Today’s hearing is on the President’s proposals to help the long-term unemployed get back to work, which are part of his latest jobs plan.
There is certainly bipartisan agreement on that goal. But we need to do a better job helping all the unemployed return to work, because today’s short-term unemployed workers risk becoming tomorrow’s long-term unemployed.
For example, one of America’s 14 million unemployed workers, Ms. Dawn Deane, will testify shortly about her experience since being laid off in June. She is not “long-term unemployed.” But why should we wait until she reaches that stage before she gets effective help in getting back to work? Yet that is largely what the President’s latest plan proposes, starting with its call to extend unemployment benefits for up to 99 weeks for another year.
That has a familiar ring because this would be the 10th extension since mid-2008. That’s left a long track record for assessing whether extending unemployment benefits will create jobs, as some have claimed. For instance, then-Speaker Nancy Pelosi last year said extending unemployment benefits “is one of the biggest stimuluses to our economy….It creates jobs faster than almost any other initiative that you can name.”
But in reality, since Federal extended benefits began, the unemployment rate rose from 5.6 to 9.1 percent and over 6 million jobs disappeared. Federal benefits have already added $180 billion to the deficit, and today we are being asked by the President to spend another $50 billion next year.
Other proposals in this plan have a familiar ring, too.
For example, like provisions in Democrats’ 2009 stimulus law, the President’s latest plan proposes more temporary Federal funds if States adopt UI policies dozens of States already support. If these programs have merit, and many States already use them, why must the Federal government again spend billions of dollars for other States to adopt them, too?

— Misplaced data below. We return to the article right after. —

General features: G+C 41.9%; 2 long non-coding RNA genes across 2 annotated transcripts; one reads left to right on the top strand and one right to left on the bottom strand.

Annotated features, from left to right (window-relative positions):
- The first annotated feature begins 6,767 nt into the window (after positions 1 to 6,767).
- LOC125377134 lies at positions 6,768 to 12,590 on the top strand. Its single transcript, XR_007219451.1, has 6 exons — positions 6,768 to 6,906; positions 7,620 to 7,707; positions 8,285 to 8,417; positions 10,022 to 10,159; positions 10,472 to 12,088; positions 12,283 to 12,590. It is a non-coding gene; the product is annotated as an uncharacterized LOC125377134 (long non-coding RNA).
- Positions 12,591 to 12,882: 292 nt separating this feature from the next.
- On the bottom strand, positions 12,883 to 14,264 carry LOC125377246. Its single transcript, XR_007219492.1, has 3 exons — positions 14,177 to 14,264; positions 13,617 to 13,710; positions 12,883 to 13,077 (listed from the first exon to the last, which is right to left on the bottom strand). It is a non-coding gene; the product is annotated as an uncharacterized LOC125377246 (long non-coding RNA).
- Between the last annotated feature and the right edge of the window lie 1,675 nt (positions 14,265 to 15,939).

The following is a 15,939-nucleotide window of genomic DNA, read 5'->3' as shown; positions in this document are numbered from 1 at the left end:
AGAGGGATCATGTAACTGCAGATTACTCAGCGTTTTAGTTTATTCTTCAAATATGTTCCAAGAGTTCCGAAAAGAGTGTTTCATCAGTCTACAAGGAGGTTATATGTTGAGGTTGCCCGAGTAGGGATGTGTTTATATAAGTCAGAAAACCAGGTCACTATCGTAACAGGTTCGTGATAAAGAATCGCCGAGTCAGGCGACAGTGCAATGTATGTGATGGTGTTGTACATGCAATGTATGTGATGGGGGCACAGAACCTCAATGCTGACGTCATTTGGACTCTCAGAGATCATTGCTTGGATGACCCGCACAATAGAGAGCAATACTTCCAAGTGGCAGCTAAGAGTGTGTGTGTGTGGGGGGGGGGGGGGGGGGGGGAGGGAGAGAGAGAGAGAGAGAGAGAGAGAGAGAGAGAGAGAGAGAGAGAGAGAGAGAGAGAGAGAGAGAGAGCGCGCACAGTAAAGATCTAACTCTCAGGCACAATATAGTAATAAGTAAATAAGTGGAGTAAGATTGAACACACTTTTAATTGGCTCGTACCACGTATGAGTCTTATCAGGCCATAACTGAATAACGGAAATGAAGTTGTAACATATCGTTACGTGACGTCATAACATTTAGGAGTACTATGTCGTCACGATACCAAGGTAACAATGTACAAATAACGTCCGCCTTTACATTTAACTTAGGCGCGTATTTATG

There is no free lunch here. The Administration has proposed new taxes on job creators to “pay for” this new spending, but Senate Democrats have already rejected some of those. Meanwhile, the Administration’s budget, which was unanimously rejected in the other body, called for nearly $60 billion in permanently higher unemployment taxes on jobs in the coming decade. It is hard to see how permanently higher taxes on jobs will help the unemployed get back to work.
The President’s plan is noteworthy for steps it does not take, such as providing States more flexibility over UI funds so fewer people become long-term unemployed. This Committee approved such UI waiver authority earlier this year. Just last week President Obama signed into law a bill — cosponsored by my friend Mr. Doggett, among others – to provide States waiver authority in child welfare programs. If States can be trusted to design better programs for children at risk of abuse and neglect, can’t they be trusted to test ways to better help the unemployed get back to work — using their own State funds?
Other important reforms are missing, too, like strengthening work search and better engaging unemployed workers in training — reforms that were needed even before the recession.
The good news is these sorts of improvements to help all unemployed workers can and should be included in any legislation enacted this year to help the unemployed return to work. I look forward to working with my colleagues and the Administration to that end, and welcome all of our witnesses today to discuss how we can craft the most effective policies to do just that.